Reel Opinions

Sunday, August 05, 2007

Rescue Dawn

No one will ever deny that Rescue Dawn is well-made, well-acted, and looks great. And yet, there is an undeniable emotional distance between the audience and the characters up there on the screen. This is a movie that literally cries out to be great, and although it comes close to it at times, it never quite takes off. It's far too content to fall back on military movie cliches and follow a lead character so whitewashed and optimistic, he barely seems human. Rescue Dawn is far from a bad movie, but it is an extremely disappointing one, because I could see so much more potential.

Set in 1965, young Navy pilot Dieter Dengler (Christian Bale) is on his first mission, flying over Laos in Vietnam. The film is set before the Vietnam conflict became a full scale war, so at this point, the soldiers really had no idea what they were getting into. Before Dieter takes his mission, we see him and his fellow soldiers mocking an instructional film about how to survive in the jungle. During the flight, however, Dieter is shot down, captured, and thrown into a prison camp. He befriends a few of his fellow captives, including a man named Duane (Steve Zahn) who does not seem to hold much hope for rescue, and a burned out hippie named Gene (Jeremy Davies). Dieter rallies the men to not give up hope, and is determined to escape from the prison. Despite the perils of the jungle just outside of the camp, Dieter is determined to find his way to his fiance waiting back at home, and refuses to die in the camp.

This is not the first time that acclaimed German filmmaker Werner Herzog (2005's documentary Grizzly Man) has told the true life story of Dieter Dengler. Back in 1997, he did a documentary film on the man called Little Dieter Needs to Fly. I have not seen that film, but I have a hunch it has to be a more realistic portrait of the man than this dramatization. One of the key problems with Rescue Dawn is that Dieter never once loses his optimism, or seems to have a moment where he comes across as being vulnerable. No matter what hardships or tortures he endures, he keeps on plugging away without a moment of weakness. Herzog obviously has great respect for the man, but I think he goes a bit too far in romanticizing the man and making him come across as a protagonist who can do no wrong. His fellow prisoners are equally one-note. They are great performances seeking for a character to inhabit. Most of the characters that surround Dieter come across as underdeveloped, or not strong enough to capture out attention. Zahn's performance as Duane is an example. For most of the film, he is rather subdued and not very interesting. It is not until the prisoners actually attempt to make an escape that the performances start to come alive. It's at this point that the movie itself comes alive as well.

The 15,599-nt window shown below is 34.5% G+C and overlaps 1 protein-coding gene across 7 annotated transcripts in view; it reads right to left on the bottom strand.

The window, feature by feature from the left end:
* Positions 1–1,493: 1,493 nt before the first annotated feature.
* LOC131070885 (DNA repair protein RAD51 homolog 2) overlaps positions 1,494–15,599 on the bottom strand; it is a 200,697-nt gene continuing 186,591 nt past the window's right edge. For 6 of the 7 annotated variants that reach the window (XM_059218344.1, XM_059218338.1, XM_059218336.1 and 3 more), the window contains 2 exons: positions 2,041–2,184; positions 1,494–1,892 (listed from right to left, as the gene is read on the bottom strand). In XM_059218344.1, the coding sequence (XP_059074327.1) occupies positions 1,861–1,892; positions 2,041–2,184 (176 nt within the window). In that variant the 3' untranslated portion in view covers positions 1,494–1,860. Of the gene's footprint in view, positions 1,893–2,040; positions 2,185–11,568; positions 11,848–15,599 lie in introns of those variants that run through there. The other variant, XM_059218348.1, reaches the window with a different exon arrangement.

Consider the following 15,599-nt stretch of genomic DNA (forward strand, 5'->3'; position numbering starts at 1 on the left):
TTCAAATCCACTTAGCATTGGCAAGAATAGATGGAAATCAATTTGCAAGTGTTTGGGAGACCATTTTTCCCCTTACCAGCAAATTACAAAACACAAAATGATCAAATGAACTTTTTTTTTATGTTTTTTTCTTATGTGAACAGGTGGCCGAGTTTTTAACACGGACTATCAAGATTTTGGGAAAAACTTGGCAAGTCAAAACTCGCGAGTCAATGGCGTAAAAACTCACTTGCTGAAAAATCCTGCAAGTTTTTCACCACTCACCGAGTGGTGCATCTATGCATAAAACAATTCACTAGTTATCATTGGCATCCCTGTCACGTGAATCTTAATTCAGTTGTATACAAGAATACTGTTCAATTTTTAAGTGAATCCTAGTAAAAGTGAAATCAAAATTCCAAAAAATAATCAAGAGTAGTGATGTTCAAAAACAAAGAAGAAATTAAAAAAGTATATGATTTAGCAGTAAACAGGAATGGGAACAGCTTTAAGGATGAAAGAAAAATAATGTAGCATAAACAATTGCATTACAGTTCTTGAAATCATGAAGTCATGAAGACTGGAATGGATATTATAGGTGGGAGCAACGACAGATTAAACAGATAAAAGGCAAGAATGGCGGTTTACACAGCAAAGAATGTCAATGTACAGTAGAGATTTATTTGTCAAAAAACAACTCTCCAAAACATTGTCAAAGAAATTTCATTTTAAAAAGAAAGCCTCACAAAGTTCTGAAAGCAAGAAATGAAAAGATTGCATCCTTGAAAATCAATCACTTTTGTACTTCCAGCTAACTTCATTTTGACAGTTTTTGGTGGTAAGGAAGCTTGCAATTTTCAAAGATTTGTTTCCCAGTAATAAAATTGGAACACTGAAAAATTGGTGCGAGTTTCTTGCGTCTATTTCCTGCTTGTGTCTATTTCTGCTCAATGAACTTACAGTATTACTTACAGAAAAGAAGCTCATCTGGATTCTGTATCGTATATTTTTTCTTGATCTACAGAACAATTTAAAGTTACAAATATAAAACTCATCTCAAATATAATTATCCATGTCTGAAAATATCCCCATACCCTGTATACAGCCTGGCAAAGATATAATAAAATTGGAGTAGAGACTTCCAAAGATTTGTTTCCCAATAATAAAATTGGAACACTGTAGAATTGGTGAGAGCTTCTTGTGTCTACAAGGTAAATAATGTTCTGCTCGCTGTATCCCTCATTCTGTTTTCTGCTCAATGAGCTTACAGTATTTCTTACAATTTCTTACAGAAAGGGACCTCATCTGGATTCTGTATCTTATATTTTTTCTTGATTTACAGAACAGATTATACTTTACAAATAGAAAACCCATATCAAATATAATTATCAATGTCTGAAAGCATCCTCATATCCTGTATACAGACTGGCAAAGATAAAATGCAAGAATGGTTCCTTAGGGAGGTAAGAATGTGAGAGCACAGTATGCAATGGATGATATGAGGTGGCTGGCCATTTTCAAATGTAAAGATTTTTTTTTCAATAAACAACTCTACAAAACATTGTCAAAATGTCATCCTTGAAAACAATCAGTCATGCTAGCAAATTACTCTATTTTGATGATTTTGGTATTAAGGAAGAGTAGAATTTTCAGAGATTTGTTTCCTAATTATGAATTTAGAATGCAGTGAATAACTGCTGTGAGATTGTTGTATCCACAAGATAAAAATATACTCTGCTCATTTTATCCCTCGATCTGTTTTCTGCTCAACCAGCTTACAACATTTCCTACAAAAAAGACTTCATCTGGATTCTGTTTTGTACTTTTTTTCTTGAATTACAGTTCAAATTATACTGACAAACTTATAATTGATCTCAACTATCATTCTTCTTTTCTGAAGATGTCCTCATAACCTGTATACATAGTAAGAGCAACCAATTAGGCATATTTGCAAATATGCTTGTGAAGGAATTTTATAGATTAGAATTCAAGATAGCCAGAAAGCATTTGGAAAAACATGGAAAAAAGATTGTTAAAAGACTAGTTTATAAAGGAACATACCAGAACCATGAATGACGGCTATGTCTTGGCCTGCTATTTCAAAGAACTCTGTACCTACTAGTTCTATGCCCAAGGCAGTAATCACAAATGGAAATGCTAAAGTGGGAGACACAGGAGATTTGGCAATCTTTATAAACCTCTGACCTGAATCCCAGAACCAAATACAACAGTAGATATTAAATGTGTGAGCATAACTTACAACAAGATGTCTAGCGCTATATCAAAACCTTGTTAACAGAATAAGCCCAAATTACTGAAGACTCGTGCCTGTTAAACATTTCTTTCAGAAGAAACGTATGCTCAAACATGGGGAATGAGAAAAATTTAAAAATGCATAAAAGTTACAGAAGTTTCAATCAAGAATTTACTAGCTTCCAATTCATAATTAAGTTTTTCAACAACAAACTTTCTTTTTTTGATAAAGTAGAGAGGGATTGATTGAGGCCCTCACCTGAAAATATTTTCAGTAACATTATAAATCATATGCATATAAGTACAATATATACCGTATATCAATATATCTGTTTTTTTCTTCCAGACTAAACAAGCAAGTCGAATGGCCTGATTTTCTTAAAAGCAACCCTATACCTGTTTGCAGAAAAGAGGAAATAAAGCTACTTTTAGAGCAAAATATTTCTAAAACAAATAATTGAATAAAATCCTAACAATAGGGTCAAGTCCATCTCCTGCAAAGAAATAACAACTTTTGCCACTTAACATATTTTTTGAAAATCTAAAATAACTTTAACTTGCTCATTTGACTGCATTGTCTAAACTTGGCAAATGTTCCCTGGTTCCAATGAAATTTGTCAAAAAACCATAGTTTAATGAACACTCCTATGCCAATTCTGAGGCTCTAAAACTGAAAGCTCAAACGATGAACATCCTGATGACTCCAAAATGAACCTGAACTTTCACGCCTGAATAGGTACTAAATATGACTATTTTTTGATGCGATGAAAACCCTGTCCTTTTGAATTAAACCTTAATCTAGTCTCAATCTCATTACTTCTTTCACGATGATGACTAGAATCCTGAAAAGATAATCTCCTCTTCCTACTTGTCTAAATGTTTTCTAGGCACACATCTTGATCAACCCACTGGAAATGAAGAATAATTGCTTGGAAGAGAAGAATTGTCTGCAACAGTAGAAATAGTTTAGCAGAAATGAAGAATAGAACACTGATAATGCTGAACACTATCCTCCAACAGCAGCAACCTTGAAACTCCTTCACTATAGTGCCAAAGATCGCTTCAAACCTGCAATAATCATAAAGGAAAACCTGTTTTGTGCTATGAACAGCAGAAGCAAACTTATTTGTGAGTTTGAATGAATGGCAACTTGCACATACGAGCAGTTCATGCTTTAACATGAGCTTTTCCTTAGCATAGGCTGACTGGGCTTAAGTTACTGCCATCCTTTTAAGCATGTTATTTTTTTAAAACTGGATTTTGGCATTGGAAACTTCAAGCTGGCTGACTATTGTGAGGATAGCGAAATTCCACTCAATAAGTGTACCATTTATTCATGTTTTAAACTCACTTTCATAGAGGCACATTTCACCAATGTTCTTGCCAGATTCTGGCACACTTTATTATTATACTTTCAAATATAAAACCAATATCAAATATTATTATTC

The depiction of Dieter's escape not only from the camp but from the jungle itself is when things finally pick up. It is not portrayed as an action film, but as a realistic and often dangerous quest for survival. We follow Dieter and Duane as they attempt to make it to some kind of civilization, or to signal the helicopters they occasionally see flying overhead. These sequences are tense and quite involving as we watch the two men try to survive against the elements. It's also at this point that Dieter finally starts to resemble a real person, and looks like he's beginning to lose a little bit of his continuous spirit. Unfortunately, all of this comes literally during the last half hour of the film. Up to this point, the film is not bad really. It just never comes across as being as engaging as I thought it should. We learn nothing about Dieter or any of his fellow prisoners, and most of the scenes revolve around them sitting around talking about escaping, or studying the movements of the guards. One thing I did like about the prison camp sequences is that they do not offer subtitles for when the guards are yelling at the prisoners. It helps put you in the same position as the men, being in this foreign country, and not knowing what's going to happen next or what the men containing you are planning to do with you. Herzog was obviously trying for a realistic approach with this film, but at times, it is just too leisurely paced to be engrossing, and we find ourselves just sitting there, waiting for something to happen.
Rescue Dawn is a flawed film, but one that is probably worth watching at least once for the good moments. There's a lot to like here, they just never came together for me. I was just expecting a deeper look into these men who found themselves captives in a land they didn't understand. It at least made me interested in tracking down the original documentary film, as I'd like to hear about Dieter's experience in his own words. Something also tells me that film gives us a slightly less whitewashed and romanticized depiction of the man. I wanted a movie that really got deep into the soul of the story and the people who were there. What I got was a movie that I felt just skimmed the surface.



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